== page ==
Other teeth can shift into the gap, creating problems as adult teeth emerge. This can lead to crowding and other orthodontic issues that will require braces or other treatment options to resolve.
Affected Pacifier Teeth
Pacifier teeth refer to a number of issues that can arise due to excessive pacifier use or thumb sucking in children. Pacifiers are perfectly safe for infants to use and can provide comfort during the teething process.
However, pacifiers cause issues if use continues throughout childhood. Children past the age of four or five should not be using pacifiers at all. They can lead to a variety of developmental issues, including open bite, overbite, and narrowing of the roof of the mouth.
All of these issues will require orthodontic treatment to resolve. It’s best to stop pacifier use past the age of four and to ensure that your child isn’t engaging in thumb-sucking, which can have a similar effect.
Cracks and Chips
Most children are no strangers to all sorts of bumps and bruises. Whether through play or sports activity, children can also experience physical damage to their teeth. Chips, cracks, and knocked-out teeth are all relatively common among children.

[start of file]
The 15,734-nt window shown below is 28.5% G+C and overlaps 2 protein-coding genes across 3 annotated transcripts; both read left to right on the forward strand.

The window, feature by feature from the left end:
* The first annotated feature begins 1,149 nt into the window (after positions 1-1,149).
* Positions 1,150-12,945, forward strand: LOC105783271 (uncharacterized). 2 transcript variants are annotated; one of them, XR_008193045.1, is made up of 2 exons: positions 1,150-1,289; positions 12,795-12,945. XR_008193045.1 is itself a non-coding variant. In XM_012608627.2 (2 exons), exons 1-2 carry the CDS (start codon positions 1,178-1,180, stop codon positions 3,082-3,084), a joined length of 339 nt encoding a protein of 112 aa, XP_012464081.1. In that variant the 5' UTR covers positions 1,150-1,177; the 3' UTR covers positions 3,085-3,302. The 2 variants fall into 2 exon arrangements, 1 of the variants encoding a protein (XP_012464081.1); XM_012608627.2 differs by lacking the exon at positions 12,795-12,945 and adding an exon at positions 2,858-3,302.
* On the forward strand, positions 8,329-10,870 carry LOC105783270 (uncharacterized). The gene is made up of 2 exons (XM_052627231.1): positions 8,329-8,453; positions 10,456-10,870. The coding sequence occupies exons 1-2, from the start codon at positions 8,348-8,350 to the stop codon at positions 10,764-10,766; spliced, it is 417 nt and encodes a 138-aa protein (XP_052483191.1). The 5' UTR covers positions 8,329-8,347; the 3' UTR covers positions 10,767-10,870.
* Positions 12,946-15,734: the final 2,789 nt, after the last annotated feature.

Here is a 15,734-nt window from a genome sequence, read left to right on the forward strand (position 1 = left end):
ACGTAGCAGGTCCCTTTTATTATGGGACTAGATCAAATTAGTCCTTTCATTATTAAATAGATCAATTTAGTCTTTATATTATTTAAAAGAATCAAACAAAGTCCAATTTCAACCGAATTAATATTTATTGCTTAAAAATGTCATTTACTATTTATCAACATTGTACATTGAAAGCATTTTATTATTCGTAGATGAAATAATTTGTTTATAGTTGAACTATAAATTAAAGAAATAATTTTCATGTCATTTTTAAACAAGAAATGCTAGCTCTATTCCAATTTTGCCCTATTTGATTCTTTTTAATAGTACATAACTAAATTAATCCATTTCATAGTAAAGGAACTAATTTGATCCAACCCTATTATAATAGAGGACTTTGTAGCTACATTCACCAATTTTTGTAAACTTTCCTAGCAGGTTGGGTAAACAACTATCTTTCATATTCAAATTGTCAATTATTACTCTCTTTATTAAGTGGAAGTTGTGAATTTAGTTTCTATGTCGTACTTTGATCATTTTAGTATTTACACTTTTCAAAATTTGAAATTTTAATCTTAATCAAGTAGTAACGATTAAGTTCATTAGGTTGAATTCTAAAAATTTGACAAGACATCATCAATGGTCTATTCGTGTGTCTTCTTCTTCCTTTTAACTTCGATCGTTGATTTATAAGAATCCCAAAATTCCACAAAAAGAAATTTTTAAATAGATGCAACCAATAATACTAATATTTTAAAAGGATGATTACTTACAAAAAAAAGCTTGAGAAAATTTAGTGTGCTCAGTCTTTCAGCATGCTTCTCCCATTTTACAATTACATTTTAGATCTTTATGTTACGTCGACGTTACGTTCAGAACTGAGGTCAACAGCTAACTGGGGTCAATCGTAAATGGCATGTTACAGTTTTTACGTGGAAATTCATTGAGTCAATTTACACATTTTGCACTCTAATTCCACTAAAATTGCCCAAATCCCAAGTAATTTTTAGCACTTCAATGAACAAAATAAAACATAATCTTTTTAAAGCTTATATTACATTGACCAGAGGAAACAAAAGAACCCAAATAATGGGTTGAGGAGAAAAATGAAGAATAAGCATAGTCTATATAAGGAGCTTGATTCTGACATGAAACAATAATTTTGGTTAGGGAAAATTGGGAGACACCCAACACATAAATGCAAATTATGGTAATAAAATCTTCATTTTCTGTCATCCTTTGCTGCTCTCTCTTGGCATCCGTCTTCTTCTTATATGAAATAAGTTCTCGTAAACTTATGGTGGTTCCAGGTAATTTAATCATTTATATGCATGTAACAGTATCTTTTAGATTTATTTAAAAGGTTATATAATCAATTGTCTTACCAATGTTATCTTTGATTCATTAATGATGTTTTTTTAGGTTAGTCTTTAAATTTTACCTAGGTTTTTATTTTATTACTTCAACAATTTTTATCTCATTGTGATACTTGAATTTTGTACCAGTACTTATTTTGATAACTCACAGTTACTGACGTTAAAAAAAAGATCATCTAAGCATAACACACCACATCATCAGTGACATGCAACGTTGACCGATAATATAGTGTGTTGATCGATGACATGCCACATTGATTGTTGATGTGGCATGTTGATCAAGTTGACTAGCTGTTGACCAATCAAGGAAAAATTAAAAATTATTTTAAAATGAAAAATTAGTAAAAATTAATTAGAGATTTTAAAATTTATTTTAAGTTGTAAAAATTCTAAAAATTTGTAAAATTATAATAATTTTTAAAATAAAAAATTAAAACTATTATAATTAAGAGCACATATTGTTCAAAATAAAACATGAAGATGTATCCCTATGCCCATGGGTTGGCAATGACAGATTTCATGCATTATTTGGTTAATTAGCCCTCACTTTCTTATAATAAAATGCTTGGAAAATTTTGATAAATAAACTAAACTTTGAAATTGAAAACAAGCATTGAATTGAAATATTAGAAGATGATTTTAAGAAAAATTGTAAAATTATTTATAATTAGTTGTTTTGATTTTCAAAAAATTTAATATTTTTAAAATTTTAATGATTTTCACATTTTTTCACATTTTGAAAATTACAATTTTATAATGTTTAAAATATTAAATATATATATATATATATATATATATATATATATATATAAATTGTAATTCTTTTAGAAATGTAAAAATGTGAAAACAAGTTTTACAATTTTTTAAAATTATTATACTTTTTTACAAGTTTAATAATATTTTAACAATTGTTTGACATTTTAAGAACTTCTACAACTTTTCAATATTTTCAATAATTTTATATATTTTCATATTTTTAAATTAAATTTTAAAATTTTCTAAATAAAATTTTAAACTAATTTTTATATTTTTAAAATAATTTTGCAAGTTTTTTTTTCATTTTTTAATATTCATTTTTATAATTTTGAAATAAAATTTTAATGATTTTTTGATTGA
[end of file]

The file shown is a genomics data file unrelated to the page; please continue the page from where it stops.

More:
Depending on the extent of the damage, there are several different treatment options for these situations. Many cracks and chips can be restored with a type of dental resin that fills gaps.
In cases of serious damage, a dental crown or other restorative treatments may be necessary. Entirely removing the tooth is generally something dentists will try to avoid in order to provide the best long-term oral health outcomes.
Effective Treatment for Pediatric Dental Issues
If your child is experiencing these or any other common pediatric dental problems, you can reach out to San Diego Children’s Dentistry today for effective treatment options. We provide a full range of pediatric dentistry services and can help your child enjoy long-term oral health. Contact us today to book an appointment.